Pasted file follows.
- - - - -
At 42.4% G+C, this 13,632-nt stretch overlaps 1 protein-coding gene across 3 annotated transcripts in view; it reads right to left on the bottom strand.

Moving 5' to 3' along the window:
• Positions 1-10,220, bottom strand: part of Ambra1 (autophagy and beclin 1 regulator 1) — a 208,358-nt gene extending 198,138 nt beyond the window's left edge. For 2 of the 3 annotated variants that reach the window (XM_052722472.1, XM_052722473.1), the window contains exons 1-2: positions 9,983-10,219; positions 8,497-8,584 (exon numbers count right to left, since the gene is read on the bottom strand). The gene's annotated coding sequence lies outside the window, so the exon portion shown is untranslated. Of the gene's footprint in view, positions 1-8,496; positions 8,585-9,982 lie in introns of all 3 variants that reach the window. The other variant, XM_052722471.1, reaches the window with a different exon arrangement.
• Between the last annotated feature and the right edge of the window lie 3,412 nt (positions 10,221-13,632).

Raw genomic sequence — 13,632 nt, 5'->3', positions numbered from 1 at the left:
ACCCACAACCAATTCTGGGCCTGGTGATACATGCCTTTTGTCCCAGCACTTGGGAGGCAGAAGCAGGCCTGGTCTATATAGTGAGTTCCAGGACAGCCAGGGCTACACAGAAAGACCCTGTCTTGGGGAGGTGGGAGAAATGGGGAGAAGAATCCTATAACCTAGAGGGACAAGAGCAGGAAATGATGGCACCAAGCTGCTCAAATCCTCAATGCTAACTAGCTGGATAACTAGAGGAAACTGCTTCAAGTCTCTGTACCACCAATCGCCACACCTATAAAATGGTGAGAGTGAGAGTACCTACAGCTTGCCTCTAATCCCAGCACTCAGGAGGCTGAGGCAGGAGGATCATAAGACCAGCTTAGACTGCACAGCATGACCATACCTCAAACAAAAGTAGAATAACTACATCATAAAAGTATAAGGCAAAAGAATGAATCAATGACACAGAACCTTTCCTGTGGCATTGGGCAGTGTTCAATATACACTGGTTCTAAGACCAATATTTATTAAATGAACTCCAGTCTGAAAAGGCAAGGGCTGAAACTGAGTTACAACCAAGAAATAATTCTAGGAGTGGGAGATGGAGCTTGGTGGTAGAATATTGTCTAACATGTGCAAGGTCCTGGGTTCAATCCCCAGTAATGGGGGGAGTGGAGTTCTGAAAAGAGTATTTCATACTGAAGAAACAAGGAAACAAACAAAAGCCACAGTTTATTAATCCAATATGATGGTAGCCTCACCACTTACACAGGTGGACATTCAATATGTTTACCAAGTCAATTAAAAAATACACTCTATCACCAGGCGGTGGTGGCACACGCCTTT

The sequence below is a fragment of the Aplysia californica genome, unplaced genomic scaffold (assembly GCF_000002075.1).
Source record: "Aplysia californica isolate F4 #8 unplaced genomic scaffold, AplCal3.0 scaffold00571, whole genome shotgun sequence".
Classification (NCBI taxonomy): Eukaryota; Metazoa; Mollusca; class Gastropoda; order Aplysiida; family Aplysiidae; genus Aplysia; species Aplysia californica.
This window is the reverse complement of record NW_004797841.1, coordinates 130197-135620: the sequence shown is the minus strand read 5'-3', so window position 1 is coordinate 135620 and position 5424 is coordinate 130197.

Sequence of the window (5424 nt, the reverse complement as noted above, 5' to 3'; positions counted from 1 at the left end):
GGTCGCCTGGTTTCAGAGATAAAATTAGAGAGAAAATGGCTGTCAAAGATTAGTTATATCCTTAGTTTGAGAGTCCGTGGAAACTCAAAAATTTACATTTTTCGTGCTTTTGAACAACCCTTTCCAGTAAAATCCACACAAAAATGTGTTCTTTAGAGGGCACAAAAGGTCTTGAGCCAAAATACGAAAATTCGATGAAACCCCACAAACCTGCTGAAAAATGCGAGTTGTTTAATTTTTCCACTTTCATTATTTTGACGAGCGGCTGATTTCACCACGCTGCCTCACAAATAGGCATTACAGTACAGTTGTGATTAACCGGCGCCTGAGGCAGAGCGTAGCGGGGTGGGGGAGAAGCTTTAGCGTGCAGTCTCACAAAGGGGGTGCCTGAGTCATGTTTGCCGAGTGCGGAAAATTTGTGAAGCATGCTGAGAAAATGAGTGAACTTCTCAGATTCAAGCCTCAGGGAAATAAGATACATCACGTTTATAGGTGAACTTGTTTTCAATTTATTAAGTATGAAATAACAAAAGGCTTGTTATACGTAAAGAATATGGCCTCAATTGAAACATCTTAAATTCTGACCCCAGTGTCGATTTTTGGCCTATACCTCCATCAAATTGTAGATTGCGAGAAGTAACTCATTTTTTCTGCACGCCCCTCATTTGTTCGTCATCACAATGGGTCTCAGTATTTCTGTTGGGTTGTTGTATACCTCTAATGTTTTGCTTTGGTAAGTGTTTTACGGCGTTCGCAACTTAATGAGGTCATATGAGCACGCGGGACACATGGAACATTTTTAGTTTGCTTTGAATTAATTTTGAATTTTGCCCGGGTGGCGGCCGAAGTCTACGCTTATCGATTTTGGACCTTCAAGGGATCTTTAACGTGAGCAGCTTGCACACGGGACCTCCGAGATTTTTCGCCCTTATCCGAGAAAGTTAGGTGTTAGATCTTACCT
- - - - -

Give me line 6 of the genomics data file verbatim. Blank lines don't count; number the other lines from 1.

ACCCACAACCAATTCTGGGCCTGGTGATACATGCCTTTTGTCCCAGCACTTGGGAGGCAGAAGCAGGCCTGGTCTATATAGTGAGTTCCAGGACAGCCAGGGCTACACAGAAAGACCCTGTCTTGGGGAGGTGGGAGAAATGGGGAGAAGAATCCTATAACCTAGAGGGACAAGAGCAGGAAATGATGGCACCAAGCTGCTCAAATCCTCAATGCTAACTAGCTGGATAACTAGAGGAAACTGCTTCAAGTCTCTGTACCACCAATCGCCACACCTATAAAATGGTGAGAGTGAGAGTACCTACAGCTTGCCTCTAATCCCAGCACTCAGGAGGCTGAGGCAGGAGGATCATAAGACCAGCTTAGACTGCACAGCATGACCATACCTCAAACAAAAGTAGAATAACTACATCATAAAAGTATAAGGCAAAAGAATGAATCAATGACACAGAACCTTTCCTGTGGCATTGGGCAGTGTTCAATATACACTGGTTCTAAGACCAATATTTATTAAATGAACTCCAGTCTGAAAAGGCAAGGGCTGAAACTGAGTTACAACCAAGAAATAATTCTAGGAGTGGGAGATGGAGCTTGGTGGTAGAATATTGTCTAACATGTGCAAGGTCCTGGGTTCAATCCCCAGTAATGGGGGGAGTGGAGTTCTGAAAAGAGTATTTCATACTGAAGAAACAAGGAAACAAACAAAAGCCACAGTTTATTAATCCAATATGATGGTAGCCTCACCACTTACACAGGTGGACATTCAATATGTTTACCAAGTCAATTAAAAAATACACTCTATCACCAGGCGGTGGTGGCACACGCCTTT